This is a brief statement of facts, and the said Fontaine now proceeds to justify his appeal. In the first place, the testimony of a single witness is not sufficient under any circumstances; and the witness in question merely testified to seeing him on the highway, and not at the place of meeting, and confessed afterwards that he only thought he had seen him. A witness, to be depended upon, should speak with certainty, and not by credit vel non credit any more than by heresay. And, furthermore, it can be proved that the said Fontaine was at Coses, distant three leagues, on the day and at the hour named by the witness.

As to the second accusation, could it, among Christians, be considered a crime to pray to God, and that, too, in the actual words dictated by our Blessed Lord to his disciples? Surely the very situation of a prisoner would be likely to make him, if a Christian, pray more fervently and frequently than ever. He could appropriate the language of the Royal Prophet and say, “Out of the depths have I cried to thee, O Lord,” and God, who is the judge of the quick and dead, will not condemn him for it, whatever man may do. In order to convict, there should be proof of words having been used that could admit of evil construction; so far from it, all that has appeared in evidence is, that he was seen on his knees in a remote corner of the prison, and one witness heard him say, “Our Father, who art in heaven.”

The said Fontaine concludes with the prayer, that this, his appeal for justice, may be favorably considered; the former decision reversed, and he be released from confinement and from all fines, costs, and damages.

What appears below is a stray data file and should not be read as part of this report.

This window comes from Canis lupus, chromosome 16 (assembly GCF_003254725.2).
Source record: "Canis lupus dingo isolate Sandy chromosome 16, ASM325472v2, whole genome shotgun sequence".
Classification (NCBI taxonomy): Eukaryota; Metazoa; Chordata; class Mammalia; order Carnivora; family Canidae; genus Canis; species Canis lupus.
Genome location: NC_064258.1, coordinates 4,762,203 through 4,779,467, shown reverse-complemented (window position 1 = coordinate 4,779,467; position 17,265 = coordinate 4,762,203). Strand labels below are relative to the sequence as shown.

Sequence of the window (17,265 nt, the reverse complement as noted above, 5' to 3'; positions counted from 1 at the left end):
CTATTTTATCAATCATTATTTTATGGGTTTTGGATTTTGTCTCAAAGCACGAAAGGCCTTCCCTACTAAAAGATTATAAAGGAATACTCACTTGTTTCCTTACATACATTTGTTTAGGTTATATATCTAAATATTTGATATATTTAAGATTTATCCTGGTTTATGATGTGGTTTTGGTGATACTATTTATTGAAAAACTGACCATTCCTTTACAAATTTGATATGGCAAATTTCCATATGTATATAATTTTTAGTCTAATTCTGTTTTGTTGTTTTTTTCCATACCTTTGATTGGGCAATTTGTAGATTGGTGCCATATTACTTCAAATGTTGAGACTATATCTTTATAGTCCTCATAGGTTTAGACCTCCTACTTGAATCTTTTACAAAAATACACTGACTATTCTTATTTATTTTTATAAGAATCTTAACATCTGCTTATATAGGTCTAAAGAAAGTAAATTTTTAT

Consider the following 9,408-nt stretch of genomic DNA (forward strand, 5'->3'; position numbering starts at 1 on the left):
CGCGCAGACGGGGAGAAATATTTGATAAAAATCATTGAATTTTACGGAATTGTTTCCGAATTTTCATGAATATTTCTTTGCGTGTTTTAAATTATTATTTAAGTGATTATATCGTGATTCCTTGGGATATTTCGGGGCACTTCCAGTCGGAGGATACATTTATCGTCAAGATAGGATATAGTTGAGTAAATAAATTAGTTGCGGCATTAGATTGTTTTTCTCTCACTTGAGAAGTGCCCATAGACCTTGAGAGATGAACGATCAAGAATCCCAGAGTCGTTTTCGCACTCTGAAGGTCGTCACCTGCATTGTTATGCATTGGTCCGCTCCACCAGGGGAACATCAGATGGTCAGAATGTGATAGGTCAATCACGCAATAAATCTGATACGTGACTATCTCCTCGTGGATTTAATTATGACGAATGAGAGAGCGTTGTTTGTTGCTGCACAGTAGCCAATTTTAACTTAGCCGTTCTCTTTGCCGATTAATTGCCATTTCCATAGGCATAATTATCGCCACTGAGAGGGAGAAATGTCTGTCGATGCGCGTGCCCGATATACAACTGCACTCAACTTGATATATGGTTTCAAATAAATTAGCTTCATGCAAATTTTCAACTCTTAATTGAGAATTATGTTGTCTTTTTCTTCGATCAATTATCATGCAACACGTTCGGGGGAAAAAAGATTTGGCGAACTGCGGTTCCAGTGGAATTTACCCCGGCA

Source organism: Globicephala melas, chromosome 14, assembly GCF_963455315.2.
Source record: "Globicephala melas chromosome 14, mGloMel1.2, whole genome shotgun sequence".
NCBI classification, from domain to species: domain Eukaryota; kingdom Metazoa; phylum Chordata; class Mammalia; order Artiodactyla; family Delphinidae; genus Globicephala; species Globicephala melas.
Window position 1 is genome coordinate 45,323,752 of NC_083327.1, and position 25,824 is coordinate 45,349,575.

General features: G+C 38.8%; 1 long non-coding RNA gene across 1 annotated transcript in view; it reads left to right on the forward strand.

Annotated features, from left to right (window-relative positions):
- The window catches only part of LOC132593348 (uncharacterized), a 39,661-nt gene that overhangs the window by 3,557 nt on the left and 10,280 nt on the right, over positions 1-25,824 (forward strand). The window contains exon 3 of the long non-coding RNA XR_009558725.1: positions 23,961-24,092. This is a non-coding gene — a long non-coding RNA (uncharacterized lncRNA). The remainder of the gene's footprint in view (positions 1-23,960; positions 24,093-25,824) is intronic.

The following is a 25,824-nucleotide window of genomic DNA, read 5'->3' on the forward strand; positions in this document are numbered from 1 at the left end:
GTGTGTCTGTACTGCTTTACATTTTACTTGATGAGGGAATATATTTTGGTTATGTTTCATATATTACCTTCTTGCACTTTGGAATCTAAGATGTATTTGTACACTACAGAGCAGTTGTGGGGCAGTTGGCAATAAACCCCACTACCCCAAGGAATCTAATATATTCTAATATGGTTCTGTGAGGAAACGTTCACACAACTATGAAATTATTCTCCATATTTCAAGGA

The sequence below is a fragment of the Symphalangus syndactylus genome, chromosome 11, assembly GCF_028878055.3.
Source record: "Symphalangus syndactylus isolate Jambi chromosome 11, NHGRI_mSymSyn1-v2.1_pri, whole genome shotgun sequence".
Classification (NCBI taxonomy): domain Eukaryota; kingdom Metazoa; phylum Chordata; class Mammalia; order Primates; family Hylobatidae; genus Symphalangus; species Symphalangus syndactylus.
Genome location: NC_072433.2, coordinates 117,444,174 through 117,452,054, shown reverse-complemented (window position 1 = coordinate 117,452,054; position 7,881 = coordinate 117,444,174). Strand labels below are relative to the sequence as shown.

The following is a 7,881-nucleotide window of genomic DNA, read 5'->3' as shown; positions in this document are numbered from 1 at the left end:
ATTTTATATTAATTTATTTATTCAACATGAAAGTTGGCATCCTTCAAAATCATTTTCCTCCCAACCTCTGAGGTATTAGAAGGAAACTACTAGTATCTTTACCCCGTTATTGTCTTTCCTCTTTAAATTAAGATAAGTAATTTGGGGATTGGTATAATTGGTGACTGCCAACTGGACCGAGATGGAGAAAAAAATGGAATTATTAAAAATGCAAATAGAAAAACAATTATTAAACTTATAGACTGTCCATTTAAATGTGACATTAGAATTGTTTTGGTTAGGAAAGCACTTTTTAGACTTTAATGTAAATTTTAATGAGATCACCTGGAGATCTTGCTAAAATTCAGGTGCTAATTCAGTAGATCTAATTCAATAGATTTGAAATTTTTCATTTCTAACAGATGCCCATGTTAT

(Signed) DUMAS, Attorney.

Presented 6th August, 1684.”

When I presented this Factum to the President of the Parliament, I said to him, “My Lord, I here present you with a true statement of facts, and if you find, upon examination, the slightest discrepancy or exaggeration when you come to compare it with the evidence which will be brought before you, I am willing not only to have the sentence of the Seneschal confirmed, but increased penalties added to it.”

He read it over with attention, and then said to me, “I can scarcely imagine that this is correct. The Seneschal could have no inducement for acting thus.”

“My Lord,” said I, “his ruling passion is the spirit of avarice, which he hides under a specious display of false zeal; he only joined me with the poor people, in the sentence, to make sure of obtaining payment of the fine and costs. I can assure you his fees of office have been levied with an unsparing hand.”

There are certain fees which are the perquisite of the reporter, who is the one, among the judges, to whom is confided the examination of the process. The fees vary in amount according to the importance of the cause. The Seneschal had an idea that our suit would be profitable, and he took care to have himself appointed reporter for it, and he made most exhorbitant charges.

The form of proceeding before Parliament is the same as before the Presidial Court.